Two generations of anti-Israeli rule in Syria could be coming to an end. America’s gambit in Libya to steadily weaken Colonel Moammar Gadaffi and his autocratic family from inside the country to coalesce domestic democratic opposition and political culture with the help of the North Atlantic Treaty Organization (NATO) as in Afghanistan is being carried over to Syria.
At a time when the economies of United States and Europe are teetering on the brink of a second recession because the world’s two largest economic regions, each with an output of about $15 trillion and together constituting about 45% of the global gross domestic product (GDP), the context of the reform of the Middle East and North Africa (MENA) is a de ja vu for both.
The United States and Europe had both experienced prolonged war, abroad for America (after Pearl Harbor in 1941) and at home for Europe, and the economic calamity of prosperity in the 1920s after World War I followed by a depression in the United States in the 1930s, and hyperinflation in Germany and war in Europe.
Memories of this geopolitical transformation from 1914 through 1945, a period of about 3 decades, are still fresh after a century. From presidents Woodrow Wilson to Harry Truman, America’s rise to power was at the expense of the mistakes of European and Asian colonial powers and autocracies in Europe and Asia and in the rest of the world. World War II had changed all that. The next phase from 1946 through 1989, a period of 4 decades, had ended the ideological bifurcation of the planet, whatever the merits of Truman’s decision to leave Stalin’s Soviet Union alone in 1945 without finishing the job in Europe after the rise of communism since the October Revolution of 1917.
George Walker Bush had posited after September 11, 2001 that the next two generations, from 2001-2036 in statistical terms, could be consumed by America at war to end the root causes of terrorism around the world, their primary residence being the conflicts in MENA between the interests of the former Cold War superpowers, US energy dependence on the region and the religious politics of stabilization of Israel since World War II.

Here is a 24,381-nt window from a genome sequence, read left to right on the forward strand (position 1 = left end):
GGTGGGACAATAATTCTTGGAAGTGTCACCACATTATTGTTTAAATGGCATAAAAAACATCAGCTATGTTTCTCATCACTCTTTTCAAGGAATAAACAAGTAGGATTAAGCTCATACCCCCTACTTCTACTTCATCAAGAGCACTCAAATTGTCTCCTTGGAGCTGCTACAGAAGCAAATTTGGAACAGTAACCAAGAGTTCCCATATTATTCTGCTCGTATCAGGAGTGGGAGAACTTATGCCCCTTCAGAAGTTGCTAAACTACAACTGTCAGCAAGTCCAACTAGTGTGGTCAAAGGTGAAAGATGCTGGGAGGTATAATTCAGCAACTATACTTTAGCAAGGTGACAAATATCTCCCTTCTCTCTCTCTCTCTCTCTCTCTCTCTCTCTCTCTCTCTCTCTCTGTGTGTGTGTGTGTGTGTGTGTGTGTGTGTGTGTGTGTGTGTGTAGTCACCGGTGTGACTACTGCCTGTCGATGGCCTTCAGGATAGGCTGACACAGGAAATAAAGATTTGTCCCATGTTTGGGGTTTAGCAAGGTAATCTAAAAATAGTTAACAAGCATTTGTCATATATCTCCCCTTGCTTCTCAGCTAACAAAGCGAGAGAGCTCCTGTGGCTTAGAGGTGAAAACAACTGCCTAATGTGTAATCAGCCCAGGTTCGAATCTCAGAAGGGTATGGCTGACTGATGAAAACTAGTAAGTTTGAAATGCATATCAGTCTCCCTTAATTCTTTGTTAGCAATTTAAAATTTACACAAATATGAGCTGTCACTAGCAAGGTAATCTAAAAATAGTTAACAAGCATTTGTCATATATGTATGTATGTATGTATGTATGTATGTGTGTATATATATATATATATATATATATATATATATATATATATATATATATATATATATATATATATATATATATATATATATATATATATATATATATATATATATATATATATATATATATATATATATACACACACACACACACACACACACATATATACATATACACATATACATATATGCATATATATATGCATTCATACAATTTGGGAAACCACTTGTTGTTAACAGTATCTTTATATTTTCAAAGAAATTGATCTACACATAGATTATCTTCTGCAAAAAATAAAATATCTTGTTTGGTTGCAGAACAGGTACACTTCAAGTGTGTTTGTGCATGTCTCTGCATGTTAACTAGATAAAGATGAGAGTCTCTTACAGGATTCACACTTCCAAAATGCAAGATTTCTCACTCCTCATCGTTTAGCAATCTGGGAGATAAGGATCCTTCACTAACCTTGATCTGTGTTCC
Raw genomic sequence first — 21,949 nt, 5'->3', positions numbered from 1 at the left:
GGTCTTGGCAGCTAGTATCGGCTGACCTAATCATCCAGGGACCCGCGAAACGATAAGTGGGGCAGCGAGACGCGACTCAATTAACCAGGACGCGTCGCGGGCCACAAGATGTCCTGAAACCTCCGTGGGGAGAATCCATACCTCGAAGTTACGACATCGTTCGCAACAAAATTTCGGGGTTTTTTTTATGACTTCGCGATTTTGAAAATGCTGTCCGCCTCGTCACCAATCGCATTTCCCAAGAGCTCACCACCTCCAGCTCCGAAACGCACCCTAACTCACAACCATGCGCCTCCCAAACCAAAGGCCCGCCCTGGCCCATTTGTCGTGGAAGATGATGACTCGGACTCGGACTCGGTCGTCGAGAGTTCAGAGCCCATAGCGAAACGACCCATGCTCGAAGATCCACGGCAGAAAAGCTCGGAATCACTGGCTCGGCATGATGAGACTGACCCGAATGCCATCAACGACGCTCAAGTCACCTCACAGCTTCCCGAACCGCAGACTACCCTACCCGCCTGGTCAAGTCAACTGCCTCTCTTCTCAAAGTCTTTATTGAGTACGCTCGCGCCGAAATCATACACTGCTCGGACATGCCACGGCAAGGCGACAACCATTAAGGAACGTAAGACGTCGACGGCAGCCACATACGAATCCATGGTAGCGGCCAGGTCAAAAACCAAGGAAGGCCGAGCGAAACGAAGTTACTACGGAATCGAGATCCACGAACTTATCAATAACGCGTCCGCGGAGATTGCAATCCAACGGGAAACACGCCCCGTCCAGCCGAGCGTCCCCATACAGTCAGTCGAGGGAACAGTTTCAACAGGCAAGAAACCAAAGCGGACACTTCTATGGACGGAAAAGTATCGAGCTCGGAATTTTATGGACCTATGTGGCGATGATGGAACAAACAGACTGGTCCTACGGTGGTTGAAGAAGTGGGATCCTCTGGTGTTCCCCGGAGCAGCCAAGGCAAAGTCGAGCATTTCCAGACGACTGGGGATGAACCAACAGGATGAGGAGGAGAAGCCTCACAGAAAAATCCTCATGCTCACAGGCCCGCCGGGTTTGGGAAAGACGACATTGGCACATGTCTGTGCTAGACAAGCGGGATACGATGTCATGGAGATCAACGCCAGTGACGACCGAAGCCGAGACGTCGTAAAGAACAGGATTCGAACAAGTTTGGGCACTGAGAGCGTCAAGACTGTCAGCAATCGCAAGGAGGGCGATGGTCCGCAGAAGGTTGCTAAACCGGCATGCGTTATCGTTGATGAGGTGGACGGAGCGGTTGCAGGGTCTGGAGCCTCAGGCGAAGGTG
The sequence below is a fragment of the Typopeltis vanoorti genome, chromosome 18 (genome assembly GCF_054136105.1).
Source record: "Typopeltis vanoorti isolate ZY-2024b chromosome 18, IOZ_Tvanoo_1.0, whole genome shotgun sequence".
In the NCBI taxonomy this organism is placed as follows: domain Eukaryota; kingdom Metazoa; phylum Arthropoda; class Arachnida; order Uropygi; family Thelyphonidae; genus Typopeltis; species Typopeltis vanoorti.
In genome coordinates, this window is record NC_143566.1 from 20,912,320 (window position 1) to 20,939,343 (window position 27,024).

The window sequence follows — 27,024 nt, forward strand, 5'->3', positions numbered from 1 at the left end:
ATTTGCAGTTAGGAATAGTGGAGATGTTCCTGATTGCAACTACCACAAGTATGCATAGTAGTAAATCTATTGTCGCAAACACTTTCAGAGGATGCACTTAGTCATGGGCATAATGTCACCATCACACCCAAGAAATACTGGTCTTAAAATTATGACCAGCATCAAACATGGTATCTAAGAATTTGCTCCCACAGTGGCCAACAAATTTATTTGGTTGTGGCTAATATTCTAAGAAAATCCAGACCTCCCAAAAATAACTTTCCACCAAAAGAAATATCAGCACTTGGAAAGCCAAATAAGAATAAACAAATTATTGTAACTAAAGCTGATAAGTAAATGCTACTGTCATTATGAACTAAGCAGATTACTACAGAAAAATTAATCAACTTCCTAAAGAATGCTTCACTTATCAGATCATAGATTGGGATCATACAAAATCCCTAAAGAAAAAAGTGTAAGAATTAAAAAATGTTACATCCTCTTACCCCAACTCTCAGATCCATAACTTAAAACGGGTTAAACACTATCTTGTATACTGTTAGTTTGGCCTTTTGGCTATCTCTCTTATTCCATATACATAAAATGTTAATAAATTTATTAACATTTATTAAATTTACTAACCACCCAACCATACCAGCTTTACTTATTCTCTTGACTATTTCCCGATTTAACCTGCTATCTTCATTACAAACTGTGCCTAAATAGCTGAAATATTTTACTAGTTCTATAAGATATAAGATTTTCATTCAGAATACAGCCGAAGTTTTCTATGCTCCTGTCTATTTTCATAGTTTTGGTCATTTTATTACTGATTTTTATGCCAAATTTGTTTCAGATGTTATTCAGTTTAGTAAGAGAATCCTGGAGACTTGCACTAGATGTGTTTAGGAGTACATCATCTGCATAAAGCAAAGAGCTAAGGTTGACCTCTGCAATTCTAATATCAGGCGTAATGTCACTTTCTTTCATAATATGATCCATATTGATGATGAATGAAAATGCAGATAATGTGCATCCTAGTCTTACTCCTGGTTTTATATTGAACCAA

It is decision time for the United States (US) and the European Union (EU) if they wish to commit themselves to transforming MENA as it appears to be the case thus far in Afghanistan, Libya and Syria, where NATO has or is willing to intervene with ground forces. NATO involvement, loosely as a coalition of the willing in Iraq and more coherently in Afghanistan and Libya has, however, always been tentative, at the will of the majority of European countries to stay or leave the war zone should a consensus not be reached in the consensus-driven NATO, putting the burden on US forces to finish the job. The United Kingdom had similarly exited Iraq before former British Prime Minister Gordon Brown lost the election to David Cameron.
Bush 43’s administration had thus committed itself to the quasi-unilateralism of US military intervention in the pursuit of America’s interests abroad just as it did in World War II. The domestic political dynamic of American military interventions abroad for Bush 43 was to shift the big-government legacy of FDR and Truman to the small but strong government legacy of Alexander Hamilton, Ronald Reagan-George H.W. Bush and himself, an aspiration Obama could thwart if he takes over the transformation of MENA to root the evolution of democratic forces in the region to safeguard his political party’s imprint on American politics.
If Obama does not see Syria in the above light, the United States could turn into a defeated has-been in the musical chairs of geopolitics, dragged in by Europe into ever-expanding conflict zones in MENA, shunned in Afghanistan, Pakistan and South Asia, and isolated by the rest of the world as Eurasia converges, diminishing any prospects in the American interest.
Such an emerging outcome of obfuscated muddling in MENA could mean the impeachment of Barack Hussein Obama in a domestic environment of deep economic uncertainty and war fatigue since 2002. The American people need a better explanation for intergenerational commitment to worldly sacrifices than the slippery slope of human rights to prolonged foreign wars.
The United States, in this diplomatic dance of national and regional interests and the transition of the former Soviet bloc and China to a new market-Marxist authoritarian system of political-economic governance to perhaps, by mid-century, result in a Franco-German form of left-of-center democratic system, faces two options: (a) Do what FDR and Truman have done and commit to transform MENA with American hyperpower through necessary wars no matter the risks to the reputation of the United States after Iraq. This is a very feasible option to recover the US economy, especially because of the support of the peoples of these countries and of the UN and Europe, or (b) Adopt a policy of gradualism to finish the wars in Afghanistan and Libya to leave Syria and its regional implications for nuclear Iran and the newly stabilizing democratic Iraq to the Russians in exchange for Russia’s accession to the World Trade Organization (WTO) and the end of missile defense in Europe.